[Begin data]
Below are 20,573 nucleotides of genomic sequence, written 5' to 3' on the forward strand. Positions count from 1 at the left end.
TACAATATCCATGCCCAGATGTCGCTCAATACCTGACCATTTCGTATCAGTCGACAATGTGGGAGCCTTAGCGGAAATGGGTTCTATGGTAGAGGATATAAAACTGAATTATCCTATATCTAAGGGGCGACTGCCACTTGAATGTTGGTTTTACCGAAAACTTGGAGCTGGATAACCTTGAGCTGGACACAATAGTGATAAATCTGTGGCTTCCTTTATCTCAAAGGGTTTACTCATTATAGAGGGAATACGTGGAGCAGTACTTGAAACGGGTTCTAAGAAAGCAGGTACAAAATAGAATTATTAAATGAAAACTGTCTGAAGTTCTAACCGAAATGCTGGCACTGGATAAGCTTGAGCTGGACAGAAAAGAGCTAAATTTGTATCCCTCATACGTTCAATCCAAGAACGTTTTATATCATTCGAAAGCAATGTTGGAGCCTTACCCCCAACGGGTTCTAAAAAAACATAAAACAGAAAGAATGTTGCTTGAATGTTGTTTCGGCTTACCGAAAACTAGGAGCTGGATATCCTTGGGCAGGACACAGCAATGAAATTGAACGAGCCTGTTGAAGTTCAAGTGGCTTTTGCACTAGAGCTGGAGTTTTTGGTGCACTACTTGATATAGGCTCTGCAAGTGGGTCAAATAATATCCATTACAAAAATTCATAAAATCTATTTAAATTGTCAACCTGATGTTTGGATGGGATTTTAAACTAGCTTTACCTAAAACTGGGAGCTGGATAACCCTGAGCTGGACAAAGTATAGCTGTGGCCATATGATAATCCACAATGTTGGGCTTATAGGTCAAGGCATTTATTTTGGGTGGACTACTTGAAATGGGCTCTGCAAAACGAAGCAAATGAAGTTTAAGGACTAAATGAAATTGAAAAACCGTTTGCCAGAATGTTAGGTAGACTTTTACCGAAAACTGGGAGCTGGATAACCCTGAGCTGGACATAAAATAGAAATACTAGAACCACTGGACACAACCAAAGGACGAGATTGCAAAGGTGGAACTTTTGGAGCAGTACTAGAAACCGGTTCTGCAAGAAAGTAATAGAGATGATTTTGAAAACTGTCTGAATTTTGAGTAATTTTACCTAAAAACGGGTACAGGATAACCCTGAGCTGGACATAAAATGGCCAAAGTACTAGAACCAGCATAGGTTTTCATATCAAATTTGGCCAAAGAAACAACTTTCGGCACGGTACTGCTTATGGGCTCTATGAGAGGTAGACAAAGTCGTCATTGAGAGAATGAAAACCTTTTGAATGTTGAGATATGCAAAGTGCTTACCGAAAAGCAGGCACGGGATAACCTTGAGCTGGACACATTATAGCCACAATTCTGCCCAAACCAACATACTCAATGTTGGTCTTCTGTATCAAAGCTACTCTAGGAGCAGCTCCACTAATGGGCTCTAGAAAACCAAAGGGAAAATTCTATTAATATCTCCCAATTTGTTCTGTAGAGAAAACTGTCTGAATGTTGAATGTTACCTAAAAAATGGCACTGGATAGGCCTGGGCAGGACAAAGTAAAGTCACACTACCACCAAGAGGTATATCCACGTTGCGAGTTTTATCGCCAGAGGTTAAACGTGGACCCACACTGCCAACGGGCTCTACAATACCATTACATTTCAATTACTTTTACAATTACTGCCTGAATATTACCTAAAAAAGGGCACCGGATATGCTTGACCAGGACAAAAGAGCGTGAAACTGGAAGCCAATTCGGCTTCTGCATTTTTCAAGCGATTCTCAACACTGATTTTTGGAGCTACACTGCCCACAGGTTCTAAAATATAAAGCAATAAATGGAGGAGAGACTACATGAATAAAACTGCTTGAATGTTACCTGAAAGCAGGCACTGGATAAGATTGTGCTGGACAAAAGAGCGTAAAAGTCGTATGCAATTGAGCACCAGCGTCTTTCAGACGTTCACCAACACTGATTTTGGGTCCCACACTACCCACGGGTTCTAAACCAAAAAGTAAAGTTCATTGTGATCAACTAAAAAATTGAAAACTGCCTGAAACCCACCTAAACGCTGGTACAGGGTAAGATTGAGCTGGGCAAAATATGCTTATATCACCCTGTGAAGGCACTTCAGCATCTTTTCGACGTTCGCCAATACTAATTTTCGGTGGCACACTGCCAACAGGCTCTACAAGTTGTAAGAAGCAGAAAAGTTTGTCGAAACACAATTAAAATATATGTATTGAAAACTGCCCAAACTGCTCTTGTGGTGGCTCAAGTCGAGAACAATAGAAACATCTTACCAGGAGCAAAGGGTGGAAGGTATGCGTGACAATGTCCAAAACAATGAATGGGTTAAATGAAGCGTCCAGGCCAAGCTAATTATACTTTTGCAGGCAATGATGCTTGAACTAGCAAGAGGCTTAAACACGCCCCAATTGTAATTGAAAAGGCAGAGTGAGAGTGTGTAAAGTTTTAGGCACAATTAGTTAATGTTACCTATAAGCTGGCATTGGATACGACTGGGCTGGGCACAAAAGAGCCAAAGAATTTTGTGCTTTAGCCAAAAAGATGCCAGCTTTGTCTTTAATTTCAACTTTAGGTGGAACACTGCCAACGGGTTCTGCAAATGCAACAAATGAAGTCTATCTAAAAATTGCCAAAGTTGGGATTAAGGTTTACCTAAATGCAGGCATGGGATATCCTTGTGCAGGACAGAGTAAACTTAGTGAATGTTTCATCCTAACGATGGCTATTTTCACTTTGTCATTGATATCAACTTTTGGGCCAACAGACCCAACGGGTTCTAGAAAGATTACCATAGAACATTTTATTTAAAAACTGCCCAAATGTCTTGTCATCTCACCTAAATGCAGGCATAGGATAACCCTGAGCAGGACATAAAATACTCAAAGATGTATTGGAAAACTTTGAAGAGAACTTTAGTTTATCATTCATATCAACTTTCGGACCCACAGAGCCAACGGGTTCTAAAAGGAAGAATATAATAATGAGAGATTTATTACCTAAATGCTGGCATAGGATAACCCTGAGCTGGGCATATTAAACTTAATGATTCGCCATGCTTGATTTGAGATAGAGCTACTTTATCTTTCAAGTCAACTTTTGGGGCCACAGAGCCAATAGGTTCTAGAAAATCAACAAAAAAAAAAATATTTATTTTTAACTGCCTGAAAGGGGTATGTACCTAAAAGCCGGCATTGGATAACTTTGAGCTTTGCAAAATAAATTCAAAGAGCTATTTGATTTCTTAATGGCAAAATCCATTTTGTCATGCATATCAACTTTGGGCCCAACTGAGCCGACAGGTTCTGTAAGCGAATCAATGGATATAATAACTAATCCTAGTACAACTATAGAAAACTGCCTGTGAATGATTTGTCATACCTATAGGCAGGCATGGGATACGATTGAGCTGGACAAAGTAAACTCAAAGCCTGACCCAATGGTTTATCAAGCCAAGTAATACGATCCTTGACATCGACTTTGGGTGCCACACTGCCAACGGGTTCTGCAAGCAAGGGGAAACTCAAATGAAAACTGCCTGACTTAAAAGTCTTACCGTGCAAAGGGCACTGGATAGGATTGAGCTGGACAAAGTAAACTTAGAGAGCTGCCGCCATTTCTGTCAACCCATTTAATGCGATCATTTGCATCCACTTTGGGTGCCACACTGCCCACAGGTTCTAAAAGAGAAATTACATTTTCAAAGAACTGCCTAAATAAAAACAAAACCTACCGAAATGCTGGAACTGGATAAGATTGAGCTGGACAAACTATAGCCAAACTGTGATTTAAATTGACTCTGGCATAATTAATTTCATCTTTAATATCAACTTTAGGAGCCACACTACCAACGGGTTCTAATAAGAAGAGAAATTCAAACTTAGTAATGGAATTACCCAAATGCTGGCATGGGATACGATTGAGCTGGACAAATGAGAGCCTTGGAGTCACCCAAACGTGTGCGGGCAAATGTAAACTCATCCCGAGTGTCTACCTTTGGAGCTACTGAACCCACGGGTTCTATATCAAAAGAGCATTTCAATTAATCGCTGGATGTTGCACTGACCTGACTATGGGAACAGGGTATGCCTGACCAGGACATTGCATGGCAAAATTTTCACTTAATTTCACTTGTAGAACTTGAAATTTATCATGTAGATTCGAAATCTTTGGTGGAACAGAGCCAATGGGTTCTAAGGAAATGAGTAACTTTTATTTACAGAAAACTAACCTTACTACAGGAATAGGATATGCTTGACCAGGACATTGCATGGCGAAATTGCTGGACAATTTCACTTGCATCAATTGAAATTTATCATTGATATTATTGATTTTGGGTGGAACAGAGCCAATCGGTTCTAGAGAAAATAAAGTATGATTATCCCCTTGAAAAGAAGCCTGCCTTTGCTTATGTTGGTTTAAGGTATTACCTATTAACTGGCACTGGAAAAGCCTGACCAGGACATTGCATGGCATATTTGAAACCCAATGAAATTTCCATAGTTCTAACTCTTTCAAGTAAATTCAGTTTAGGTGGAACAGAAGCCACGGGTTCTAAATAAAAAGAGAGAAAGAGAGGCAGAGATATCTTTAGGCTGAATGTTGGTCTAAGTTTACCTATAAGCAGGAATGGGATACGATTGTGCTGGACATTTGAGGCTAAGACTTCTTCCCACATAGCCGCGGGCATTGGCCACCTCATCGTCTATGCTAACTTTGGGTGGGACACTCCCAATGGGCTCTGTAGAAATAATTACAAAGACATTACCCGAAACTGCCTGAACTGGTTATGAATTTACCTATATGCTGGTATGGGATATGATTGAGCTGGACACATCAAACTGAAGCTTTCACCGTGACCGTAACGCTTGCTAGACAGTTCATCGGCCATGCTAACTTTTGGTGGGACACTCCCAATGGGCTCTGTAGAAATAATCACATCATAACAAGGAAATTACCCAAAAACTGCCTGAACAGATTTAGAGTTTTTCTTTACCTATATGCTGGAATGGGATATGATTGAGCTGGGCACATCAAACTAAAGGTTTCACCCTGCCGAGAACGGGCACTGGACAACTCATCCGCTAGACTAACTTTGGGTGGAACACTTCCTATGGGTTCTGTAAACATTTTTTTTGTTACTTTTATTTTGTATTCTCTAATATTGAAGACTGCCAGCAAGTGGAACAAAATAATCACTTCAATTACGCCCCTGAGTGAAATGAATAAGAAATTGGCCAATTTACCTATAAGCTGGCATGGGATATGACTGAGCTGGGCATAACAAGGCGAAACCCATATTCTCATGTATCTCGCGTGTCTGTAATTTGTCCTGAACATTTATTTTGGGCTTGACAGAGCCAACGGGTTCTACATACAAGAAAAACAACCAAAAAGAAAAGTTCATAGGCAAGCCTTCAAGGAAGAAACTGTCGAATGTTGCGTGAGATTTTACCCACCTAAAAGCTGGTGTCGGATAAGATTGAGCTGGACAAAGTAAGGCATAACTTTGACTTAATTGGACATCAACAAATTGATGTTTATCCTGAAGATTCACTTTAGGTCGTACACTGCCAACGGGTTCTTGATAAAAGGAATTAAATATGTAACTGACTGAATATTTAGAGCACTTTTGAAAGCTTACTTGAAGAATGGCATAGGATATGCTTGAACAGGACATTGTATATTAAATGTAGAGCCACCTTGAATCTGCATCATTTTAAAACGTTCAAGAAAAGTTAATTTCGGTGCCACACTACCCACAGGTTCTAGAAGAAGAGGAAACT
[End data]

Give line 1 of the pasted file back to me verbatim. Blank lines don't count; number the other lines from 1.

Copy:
Below are 20,573 nucleotides of genomic sequence, written 5' to 3' on the forward strand. Positions count from 1 at the left end.